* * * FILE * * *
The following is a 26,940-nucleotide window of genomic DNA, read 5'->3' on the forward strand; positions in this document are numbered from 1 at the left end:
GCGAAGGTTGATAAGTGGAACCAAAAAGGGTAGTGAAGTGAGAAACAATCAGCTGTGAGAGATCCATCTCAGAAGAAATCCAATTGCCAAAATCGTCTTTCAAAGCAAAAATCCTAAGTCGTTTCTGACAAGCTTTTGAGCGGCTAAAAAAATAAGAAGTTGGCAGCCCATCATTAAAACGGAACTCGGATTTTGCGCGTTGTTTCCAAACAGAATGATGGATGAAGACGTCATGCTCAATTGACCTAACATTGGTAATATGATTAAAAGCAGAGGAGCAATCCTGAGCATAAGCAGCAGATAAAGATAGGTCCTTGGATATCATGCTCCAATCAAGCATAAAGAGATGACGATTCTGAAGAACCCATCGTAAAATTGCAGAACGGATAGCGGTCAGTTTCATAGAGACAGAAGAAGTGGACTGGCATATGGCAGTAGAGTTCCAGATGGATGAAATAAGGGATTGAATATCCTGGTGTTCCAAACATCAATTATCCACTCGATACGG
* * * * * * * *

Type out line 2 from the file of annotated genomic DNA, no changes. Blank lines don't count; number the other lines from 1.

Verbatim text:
GCGAAGGTTGATAAGTGGAACCAAAAAGGGTAGTGAAGTGAGAAACAATCAGCTGTGAGAGATCCATCTCAGAAGAAATCCAATTGCCAAAATCGTCTTTCAAAGCAAAAATCCTAAGTCGTTTCTGACAAGCTTTTGAGCGGCTAAAAAAATAAGAAGTTGGCAGCCCATCATTAAAACGGAACTCGGATTTTGCGCGTTGTTTCCAAACAGAATGATGGATGAAGACGTCATGCTCAATTGACCTAACATTGGTAATATGATTAAAAGCAGAGGAGCAATCCTGAGCATAAGCAGCAGATAAAGATAGGTCCTTGGATATCATGCTCCAATCAAGCATAAAGAGATGACGATTCTGAAGAACCCATCGTAAAATTGCAGAACGGATAGCGGTCAGTTTCATAGAGACAGAAGAAGTGGACTGGCATATGGCAGTAGAGTTCCAGATGGATGAAATAAGGGATTGAATATCCTGGTGTTCCAAACATCAATTATCCACTCGATACGG